Robert Lyall “Bob” Flock was one of the most vigorous artists in our region. He transferred his physical dynamism onto canvas and paper in artworks that reflected both his inner emotions and the vigor of landscapes in Western New York and Ontario, Canada. His depiction of Niagara Falls is almost synesthetic. He made the hypnotizing power of water crashing onto boulders more intense by resisting the stereotypical use of rainbows. Instead, Flock’s light refracts into dissonant forms, thick wedges, spiraling lines and stippled notes as if musical notations were torn from a behemoth’s score to play in another dimension. He evokes the awesome, thunderous roar to illustrate the eerily named Devil’s Hole.
Camaraderie among his sketching companions Robert Baeumler, James Vullo, and Roland Wise facilitated their stylistically distinctive interpretations of the Niagara Glen, one of their favorite sites. Their drawings were exhibited together in 1982. All of them were teachers as well as practicing artists—and each, to a greater or lesser extent, taught at Buffalo State College. Quiet, brooding personalities balanced the more ebullient ones. They respected each other’s work, pursuing their own directions by contrasting with their colleagues. Flock’s students also appreciated his guidance and encouragement.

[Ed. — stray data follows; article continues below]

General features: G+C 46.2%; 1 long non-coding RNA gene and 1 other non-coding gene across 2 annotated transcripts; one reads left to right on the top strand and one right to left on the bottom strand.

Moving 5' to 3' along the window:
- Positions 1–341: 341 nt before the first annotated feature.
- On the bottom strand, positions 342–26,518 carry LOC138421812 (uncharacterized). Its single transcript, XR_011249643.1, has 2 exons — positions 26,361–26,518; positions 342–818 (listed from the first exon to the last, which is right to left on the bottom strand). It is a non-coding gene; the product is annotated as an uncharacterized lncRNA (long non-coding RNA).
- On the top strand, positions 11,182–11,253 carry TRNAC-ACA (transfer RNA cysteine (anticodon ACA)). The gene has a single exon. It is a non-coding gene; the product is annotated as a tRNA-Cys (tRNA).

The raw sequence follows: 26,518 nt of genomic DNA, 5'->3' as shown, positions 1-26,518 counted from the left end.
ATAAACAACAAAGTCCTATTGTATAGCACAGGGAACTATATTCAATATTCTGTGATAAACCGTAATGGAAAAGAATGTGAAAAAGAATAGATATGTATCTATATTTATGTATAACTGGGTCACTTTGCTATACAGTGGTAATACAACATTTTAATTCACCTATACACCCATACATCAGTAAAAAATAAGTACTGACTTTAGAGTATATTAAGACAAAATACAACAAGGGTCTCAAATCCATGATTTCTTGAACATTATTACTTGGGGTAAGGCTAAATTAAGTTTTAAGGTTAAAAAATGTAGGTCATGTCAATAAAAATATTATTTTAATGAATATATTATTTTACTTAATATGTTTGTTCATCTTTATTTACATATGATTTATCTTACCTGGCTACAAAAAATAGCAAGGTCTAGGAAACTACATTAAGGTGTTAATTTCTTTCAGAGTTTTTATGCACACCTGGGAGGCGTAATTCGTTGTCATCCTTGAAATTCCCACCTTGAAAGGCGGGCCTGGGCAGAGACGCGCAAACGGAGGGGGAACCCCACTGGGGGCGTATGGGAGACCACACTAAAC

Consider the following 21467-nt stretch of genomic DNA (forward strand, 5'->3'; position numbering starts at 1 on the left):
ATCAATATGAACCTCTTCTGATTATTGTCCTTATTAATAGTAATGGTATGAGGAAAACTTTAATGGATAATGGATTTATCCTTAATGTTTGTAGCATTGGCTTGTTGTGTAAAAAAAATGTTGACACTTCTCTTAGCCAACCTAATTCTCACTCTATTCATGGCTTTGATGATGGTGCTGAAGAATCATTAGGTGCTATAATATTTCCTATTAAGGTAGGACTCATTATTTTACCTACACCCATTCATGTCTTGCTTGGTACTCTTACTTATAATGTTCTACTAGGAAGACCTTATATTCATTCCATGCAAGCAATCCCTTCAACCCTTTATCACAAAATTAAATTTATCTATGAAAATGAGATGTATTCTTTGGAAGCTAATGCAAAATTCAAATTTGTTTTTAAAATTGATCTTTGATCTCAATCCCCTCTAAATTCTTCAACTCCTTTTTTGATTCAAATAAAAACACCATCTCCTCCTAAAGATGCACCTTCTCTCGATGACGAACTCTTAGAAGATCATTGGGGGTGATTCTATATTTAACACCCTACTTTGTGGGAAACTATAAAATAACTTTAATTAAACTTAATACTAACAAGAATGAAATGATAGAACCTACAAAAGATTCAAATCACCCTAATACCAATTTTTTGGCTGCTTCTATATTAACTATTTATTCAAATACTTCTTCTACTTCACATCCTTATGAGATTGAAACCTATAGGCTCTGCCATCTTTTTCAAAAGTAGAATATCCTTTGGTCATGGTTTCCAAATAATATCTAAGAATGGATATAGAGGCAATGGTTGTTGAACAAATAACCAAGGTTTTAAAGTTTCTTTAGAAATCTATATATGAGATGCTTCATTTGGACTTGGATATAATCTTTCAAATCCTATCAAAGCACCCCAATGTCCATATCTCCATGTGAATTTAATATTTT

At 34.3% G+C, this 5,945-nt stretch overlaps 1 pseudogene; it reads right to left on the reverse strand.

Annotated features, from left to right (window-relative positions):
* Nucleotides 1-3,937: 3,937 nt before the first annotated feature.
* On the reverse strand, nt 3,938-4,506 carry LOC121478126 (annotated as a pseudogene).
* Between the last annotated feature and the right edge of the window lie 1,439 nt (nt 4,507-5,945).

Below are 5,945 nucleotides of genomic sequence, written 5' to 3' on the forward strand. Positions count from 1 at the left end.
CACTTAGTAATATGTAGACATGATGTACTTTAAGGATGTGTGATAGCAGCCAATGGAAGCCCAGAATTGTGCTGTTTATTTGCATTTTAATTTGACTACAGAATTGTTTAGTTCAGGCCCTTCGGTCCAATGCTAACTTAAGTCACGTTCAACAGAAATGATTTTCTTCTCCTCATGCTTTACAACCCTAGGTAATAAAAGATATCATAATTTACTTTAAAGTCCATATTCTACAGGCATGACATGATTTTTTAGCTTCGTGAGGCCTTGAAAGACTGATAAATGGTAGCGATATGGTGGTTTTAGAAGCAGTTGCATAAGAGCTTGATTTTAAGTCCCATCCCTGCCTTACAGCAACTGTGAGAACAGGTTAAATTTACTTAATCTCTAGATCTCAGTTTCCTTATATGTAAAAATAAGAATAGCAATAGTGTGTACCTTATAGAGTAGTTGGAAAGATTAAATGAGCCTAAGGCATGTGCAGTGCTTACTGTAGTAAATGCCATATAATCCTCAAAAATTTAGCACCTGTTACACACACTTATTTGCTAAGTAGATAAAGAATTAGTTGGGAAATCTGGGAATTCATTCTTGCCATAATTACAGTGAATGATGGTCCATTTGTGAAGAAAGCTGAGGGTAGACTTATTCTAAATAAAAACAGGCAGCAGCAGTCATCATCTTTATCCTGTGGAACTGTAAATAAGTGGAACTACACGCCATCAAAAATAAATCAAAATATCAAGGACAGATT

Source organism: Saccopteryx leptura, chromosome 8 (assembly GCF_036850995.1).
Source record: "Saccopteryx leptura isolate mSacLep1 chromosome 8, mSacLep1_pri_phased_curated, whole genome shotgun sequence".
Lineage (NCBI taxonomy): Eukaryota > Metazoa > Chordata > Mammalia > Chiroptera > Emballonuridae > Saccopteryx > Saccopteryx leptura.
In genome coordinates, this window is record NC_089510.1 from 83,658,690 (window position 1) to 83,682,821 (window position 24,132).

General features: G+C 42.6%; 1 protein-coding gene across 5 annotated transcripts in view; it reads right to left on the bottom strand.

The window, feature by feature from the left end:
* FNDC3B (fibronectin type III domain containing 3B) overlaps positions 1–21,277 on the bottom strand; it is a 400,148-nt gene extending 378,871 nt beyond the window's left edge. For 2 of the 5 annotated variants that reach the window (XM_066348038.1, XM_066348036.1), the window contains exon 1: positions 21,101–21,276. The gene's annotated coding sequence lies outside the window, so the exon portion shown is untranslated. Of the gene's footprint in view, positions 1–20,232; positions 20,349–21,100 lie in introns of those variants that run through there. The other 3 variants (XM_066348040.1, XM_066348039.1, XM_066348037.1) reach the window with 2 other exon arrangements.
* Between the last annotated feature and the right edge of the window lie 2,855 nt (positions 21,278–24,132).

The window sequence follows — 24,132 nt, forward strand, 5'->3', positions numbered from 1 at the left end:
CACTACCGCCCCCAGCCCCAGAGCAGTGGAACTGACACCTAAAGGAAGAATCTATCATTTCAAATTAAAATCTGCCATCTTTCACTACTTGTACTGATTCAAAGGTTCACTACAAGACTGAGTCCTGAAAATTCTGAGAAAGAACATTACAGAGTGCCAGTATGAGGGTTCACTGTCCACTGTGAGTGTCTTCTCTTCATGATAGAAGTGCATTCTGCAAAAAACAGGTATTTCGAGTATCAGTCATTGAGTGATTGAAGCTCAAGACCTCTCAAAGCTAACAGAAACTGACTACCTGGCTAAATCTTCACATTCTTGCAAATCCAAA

Rather than use “Untitled,” Bob often used “Work” as the title for his ongoing series of large-scale paintings. In 1991, Charles Rand Penney donated the first painting to the collection. In a remarkable gesture of generosity, the artist invited staff to visit his studio in 2011 to pick a wide selection of works to represent his career. His magnificent gift included 118 works in mixed media, as well as his sketchbooks from Korea, and archival materials, as unique as cow markers that he used in drawing rural landscapes. The Burchfield Penney Art Center is honored to be the institution of record for Robert Lyall Flock. This exhibition reveals a few of those new acquisitions for the first time.
Credit: Exhibition overview from museum website.